Correction appended: The original version of this story referred to economist Muhammad Yunus as Indian. Though Yunus’s birthplace was part of India when Yunus was born, it is now part of Bangladesh and Yunus identifies as Bangladeshi.

Ginger Marcillo is asking for $1,200 to expand the inventory of her door-to-door clothing sales business in Ecuador.

Kamal Bayishov is asking for $600 to buy 10 sheep so he can begin breeding them and selling them in the Bilasuvar region of Azerbaijan.

Emem Okoh is asking for $600 to buy more food for her restaurant in Nigeria’s Lagos state.

And a new University student group wants you to help them.

LSA alum Loma Colombo is in the process of creating a microfinance advocacy group on campus. Microfinance involves loaning small amounts of money to people in developing countries so they can start or maintain their own businesses. The group will operate under the name of its non-profit sponsor, Impact Humanity, one of more than 10,000 non-profit microfinance operations in the world.

The group will sell microloan gift certificates tomorrow from noon to 5 p.m. in Room D of the Michigan League and 11 a.m. to 1 p.m. Friday in the Mason Hall Honors Commons.

Here’s how it works: You buy a gift certificate in your mother’s name for $25 or more. You give it to your mom as a gift. She logs onto and scrolls through listings of people needing microloans. She picks someone to loan her money to. The money then goes to the people who need it.

If things work out for the businessperson who gets the money, your mom will get her loan repaid in a few months.

Chances are, things will work out. The repayment rate for microloans is 98 percent, according to many of the nonprofits who give them out.

Bangladeshi economist Muhammad Yunus won the Nobel Peace price last year for developing the concept of microfinance at a Bangladeshi bank in 1976.

Advocates of microfinance say it builds social capital, develops community cooperation and provides women with equal entrepreneurial opportunity.

“It’s been a very hot thing in economic development literature,” said David Lam, a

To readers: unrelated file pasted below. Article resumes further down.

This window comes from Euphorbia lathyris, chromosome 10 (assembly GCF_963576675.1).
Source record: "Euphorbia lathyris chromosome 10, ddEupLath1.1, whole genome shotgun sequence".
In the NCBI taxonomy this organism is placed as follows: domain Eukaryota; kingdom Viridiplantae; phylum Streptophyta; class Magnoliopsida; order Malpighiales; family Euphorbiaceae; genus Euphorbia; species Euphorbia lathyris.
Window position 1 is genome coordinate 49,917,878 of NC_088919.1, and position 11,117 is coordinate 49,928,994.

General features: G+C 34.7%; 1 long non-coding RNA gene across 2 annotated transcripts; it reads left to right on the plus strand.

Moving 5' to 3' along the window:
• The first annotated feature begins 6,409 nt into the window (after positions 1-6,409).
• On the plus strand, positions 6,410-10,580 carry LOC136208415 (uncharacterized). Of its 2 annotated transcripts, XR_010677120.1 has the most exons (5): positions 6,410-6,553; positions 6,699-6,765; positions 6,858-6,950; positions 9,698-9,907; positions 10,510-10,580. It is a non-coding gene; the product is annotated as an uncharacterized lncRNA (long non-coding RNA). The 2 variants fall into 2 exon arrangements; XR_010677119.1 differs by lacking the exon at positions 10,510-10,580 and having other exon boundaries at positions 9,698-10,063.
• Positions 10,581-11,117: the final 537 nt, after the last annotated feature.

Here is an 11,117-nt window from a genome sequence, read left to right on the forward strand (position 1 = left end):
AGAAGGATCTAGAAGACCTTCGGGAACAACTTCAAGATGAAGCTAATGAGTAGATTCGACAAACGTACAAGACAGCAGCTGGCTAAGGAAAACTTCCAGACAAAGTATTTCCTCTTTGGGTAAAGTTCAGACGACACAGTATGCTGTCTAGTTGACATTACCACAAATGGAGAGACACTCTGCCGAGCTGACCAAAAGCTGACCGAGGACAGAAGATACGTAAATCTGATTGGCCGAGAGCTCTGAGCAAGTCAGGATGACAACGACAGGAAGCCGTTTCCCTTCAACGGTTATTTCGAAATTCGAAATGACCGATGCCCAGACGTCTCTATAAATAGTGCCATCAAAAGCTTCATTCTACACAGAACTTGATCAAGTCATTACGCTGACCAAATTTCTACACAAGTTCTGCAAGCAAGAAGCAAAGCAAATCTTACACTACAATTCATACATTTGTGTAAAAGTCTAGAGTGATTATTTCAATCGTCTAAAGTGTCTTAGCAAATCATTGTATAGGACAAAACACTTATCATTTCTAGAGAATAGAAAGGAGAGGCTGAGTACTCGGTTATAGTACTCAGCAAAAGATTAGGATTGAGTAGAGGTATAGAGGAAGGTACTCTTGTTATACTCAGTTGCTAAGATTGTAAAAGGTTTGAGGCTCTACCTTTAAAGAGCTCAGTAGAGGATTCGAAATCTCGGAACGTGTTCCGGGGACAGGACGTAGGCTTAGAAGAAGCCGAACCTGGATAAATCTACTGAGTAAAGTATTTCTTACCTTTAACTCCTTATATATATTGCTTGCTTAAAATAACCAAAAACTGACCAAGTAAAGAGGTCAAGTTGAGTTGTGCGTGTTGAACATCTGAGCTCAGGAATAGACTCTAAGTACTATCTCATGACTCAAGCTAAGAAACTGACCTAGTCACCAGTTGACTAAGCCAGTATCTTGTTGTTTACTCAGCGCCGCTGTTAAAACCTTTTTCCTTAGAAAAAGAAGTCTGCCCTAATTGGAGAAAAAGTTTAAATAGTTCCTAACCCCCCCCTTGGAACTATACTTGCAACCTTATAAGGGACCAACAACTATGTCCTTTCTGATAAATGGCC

Loan recipients often work in groups and use existing resources to start their own businesses. Ideally, the loans help them make money themselves and pull themselves out of poverty.

Take Bayishov, the animal breeder from Azerbaijan. According to his description on, he isn’t making enough money from selling dairy, meat and calves to feed his family. That’s why he wants to expand into sheep breeding as well.

Sociology lecturer Ian Robinson, a research scientist in the Institute of Labor and Relations, said that part of the reason for the consistent repayment is the strong social impact.

“The very process creates these new structures, these groups of women who already knew each other and trust each other to some degree beforehand,” he said. “It’s not like making social capital out of nothing, it’s institutionalizing and strengthening social capital.”

Robinson warned, though, against putting too much faith in microfinance as a cure for the problems of some of the world’s poorest people.

“It makes a bad situation marginally more tolerable for the people that are in it,” he said. “In the larger scheme of things, it’s not a remedy for poverty.”

Colombo said that the group’s goal is to inform students about microfinance in general and mobilize people who want to be involved in helping the poor.

“Our organization will never take your money, that’s what microfinance is – you’re not giving it,” she said. “You’re taking an active role in someone else’s life.”

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